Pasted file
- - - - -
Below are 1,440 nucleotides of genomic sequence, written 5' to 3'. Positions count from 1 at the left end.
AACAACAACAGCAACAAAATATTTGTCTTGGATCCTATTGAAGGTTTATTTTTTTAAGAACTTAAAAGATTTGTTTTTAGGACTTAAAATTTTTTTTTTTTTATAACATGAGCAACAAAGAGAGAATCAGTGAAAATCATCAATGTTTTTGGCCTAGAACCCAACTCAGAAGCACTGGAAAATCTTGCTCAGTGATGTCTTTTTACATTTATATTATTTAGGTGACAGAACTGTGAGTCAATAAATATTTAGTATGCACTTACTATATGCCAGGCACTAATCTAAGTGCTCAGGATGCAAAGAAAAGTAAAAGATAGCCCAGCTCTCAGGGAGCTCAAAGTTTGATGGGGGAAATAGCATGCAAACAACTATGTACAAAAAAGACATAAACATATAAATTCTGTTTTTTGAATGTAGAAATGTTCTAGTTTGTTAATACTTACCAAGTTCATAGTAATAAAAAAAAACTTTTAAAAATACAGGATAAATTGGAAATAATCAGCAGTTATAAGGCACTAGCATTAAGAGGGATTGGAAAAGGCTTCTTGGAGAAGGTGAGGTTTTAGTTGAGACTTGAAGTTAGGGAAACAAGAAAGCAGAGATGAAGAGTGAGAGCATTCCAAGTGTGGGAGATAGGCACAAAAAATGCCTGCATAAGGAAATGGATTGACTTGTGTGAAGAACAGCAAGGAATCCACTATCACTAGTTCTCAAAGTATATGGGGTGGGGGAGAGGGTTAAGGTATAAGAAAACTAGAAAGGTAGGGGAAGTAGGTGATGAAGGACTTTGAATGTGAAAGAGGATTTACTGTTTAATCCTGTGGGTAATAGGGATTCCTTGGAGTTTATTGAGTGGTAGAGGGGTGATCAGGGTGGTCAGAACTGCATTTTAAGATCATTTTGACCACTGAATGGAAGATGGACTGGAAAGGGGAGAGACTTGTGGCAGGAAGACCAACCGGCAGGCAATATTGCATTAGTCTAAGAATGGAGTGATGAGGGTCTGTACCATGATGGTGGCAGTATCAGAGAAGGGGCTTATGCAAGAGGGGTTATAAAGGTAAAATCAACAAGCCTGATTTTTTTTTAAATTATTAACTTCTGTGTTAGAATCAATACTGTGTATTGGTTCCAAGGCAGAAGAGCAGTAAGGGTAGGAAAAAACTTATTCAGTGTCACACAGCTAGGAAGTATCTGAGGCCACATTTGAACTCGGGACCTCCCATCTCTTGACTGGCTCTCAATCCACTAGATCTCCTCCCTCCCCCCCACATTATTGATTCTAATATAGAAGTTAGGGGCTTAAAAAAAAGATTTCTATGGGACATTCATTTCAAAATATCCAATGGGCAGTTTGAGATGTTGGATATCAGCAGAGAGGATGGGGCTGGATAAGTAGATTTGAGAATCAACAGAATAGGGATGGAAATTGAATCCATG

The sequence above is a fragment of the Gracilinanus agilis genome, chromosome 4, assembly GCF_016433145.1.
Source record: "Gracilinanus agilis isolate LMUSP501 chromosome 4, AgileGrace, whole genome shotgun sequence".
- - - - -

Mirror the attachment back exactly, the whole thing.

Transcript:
Below are 1,440 nucleotides of genomic sequence, written 5' to 3'. Positions count from 1 at the left end.
AACAACAACAGCAACAAAATATTTGTCTTGGATCCTATTGAAGGTTTATTTTTTTAAGAACTTAAAAGATTTGTTTTTAGGACTTAAAATTTTTTTTTTTTTATAACATGAGCAACAAAGAGAGAATCAGTGAAAATCATCAATGTTTTTGGCCTAGAACCCAACTCAGAAGCACTGGAAAATCTTGCTCAGTGATGTCTTTTTACATTTATATTATTTAGGTGACAGAACTGTGAGTCAATAAATATTTAGTATGCACTTACTATATGCCAGGCACTAATCTAAGTGCTCAGGATGCAAAGAAAAGTAAAAGATAGCCCAGCTCTCAGGGAGCTCAAAGTTTGATGGGGGAAATAGCATGCAAACAACTATGTACAAAAAAGACATAAACATATAAATTCTGTTTTTTGAATGTAGAAATGTTCTAGTTTGTTAATACTTACCAAGTTCATAGTAATAAAAAAAAACTTTTAAAAATACAGGATAAATTGGAAATAATCAGCAGTTATAAGGCACTAGCATTAAGAGGGATTGGAAAAGGCTTCTTGGAGAAGGTGAGGTTTTAGTTGAGACTTGAAGTTAGGGAAACAAGAAAGCAGAGATGAAGAGTGAGAGCATTCCAAGTGTGGGAGATAGGCACAAAAAATGCCTGCATAAGGAAATGGATTGACTTGTGTGAAGAACAGCAAGGAATCCACTATCACTAGTTCTCAAAGTATATGGGGTGGGGGAGAGGGTTAAGGTATAAGAAAACTAGAAAGGTAGGGGAAGTAGGTGATGAAGGACTTTGAATGTGAAAGAGGATTTACTGTTTAATCCTGTGGGTAATAGGGATTCCTTGGAGTTTATTGAGTGGTAGAGGGGTGATCAGGGTGGTCAGAACTGCATTTTAAGATCATTTTGACCACTGAATGGAAGATGGACTGGAAAGGGGAGAGACTTGTGGCAGGAAGACCAACCGGCAGGCAATATTGCATTAGTCTAAGAATGGAGTGATGAGGGTCTGTACCATGATGGTGGCAGTATCAGAGAAGGGGCTTATGCAAGAGGGGTTATAAAGGTAAAATCAACAAGCCTGATTTTTTTTTAAATTATTAACTTCTGTGTTAGAATCAATACTGTGTATTGGTTCCAAGGCAGAAGAGCAGTAAGGGTAGGAAAAAACTTATTCAGTGTCACACAGCTAGGAAGTATCTGAGGCCACATTTGAACTCGGGACCTCCCATCTCTTGACTGGCTCTCAATCCACTAGATCTCCTCCCTCCCCCCCACATTATTGATTCTAATATAGAAGTTAGGGGCTTAAAAAAAAGATTTCTATGGGACATTCATTTCAAAATATCCAATGGGCAGTTTGAGATGTTGGATATCAGCAGAGAGGATGGGGCTGGATAAGTAGATTTGAGAATCAACAGAATAGGGATGGAAATTGAATCCATG

The sequence above is a fragment of the Gracilinanus agilis genome, chromosome 4, assembly GCF_016433145.1.
Source record: "Gracilinanus agilis isolate LMUSP501 chromosome 4, AgileGrace, whole genome shotgun sequence".